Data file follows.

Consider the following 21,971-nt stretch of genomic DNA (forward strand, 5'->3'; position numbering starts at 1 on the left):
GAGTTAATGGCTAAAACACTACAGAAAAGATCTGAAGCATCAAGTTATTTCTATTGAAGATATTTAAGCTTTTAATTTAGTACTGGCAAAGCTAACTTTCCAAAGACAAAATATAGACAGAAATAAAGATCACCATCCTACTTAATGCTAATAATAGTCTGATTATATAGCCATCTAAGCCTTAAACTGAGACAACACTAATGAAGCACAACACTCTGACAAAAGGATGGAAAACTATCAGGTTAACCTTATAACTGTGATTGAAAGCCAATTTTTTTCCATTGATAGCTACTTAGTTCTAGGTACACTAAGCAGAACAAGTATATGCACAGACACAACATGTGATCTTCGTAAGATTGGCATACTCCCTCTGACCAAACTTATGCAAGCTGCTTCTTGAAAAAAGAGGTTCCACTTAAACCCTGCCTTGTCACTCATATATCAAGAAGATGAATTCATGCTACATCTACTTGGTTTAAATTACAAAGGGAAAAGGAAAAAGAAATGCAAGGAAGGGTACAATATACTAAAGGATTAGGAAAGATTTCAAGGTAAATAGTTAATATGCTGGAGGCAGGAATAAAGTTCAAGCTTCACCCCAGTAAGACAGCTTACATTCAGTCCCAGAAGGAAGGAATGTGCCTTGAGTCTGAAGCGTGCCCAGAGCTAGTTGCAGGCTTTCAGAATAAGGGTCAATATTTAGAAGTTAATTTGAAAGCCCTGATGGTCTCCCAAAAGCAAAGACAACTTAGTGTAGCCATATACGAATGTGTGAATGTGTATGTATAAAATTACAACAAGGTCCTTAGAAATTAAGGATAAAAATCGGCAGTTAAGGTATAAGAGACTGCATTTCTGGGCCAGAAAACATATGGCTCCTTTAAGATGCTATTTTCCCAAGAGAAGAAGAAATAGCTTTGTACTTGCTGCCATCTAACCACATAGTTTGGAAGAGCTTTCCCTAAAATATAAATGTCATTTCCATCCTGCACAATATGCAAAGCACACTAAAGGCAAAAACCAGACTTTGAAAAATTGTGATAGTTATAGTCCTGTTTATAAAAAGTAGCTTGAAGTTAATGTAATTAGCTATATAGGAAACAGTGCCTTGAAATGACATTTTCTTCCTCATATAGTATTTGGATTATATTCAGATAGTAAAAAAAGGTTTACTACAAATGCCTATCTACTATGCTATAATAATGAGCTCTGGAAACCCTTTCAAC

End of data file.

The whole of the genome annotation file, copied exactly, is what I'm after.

Consider the following 21,971-nt stretch of genomic DNA (forward strand, 5'->3'; position numbering starts at 1 on the left):
GAGTTAATGGCTAAAACACTACAGAAAAGATCTGAAGCATCAAGTTATTTCTATTGAAGATATTTAAGCTTTTAATTTAGTACTGGCAAAGCTAACTTTCCAAAGACAAAATATAGACAGAAATAAAGATCACCATCCTACTTAATGCTAATAATAGTCTGATTATATAGCCATCTAAGCCTTAAACTGAGACAACACTAATGAAGCACAACACTCTGACAAAAGGATGGAAAACTATCAGGTTAACCTTATAACTGTGATTGAAAGCCAATTTTTTTCCATTGATAGCTACTTAGTTCTAGGTACACTAAGCAGAACAAGTATATGCACAGACACAACATGTGATCTTCGTAAGATTGGCATACTCCCTCTGACCAAACTTATGCAAGCTGCTTCTTGAAAAAAGAGGTTCCACTTAAACCCTGCCTTGTCACTCATATATCAAGAAGATGAATTCATGCTACATCTACTTGGTTTAAATTACAAAGGGAAAAGGAAAAAGAAATGCAAGGAAGGGTACAATATACTAAAGGATTAGGAAAGATTTCAAGGTAAATAGTTAATATGCTGGAGGCAGGAATAAAGTTCAAGCTTCACCCCAGTAAGACAGCTTACATTCAGTCCCAGAAGGAAGGAATGTGCCTTGAGTCTGAAGCGTGCCCAGAGCTAGTTGCAGGCTTTCAGAATAAGGGTCAATATTTAGAAGTTAATTTGAAAGCCCTGATGGTCTCCCAAAAGCAAAGACAACTTAGTGTAGCCATATACGAATGTGTGAATGTGTATGTATAAAATTACAACAAGGTCCTTAGAAATTAAGGATAAAAATCGGCAGTTAAGGTATAAGAGACTGCATTTCTGGGCCAGAAAACATATGGCTCCTTTAAGATGCTATTTTCCCAAGAGAAGAAGAAATAGCTTTGTACTTGCTGCCATCTAACCACATAGTTTGGAAGAGCTTTCCCTAAAATATAAATGTCATTTCCATCCTGCACAATATGCAAAGCACACTAAAGGCAAAAACCAGACTTTGAAAAATTGTGATAGTTATAGTCCTGTTTATAAAAAGTAGCTTGAAGTTAATGTAATTAGCTATATAGGAAACAGTGCCTTGAAATGACATTTTCTTCCTCATATAGTATTTGGATTATATTCAGATAGTAAAAAAAGGTTTACTACAAATGCCTATCTACTATGCTATAATAATGAGCTCTGGAAACCCTTTCAAC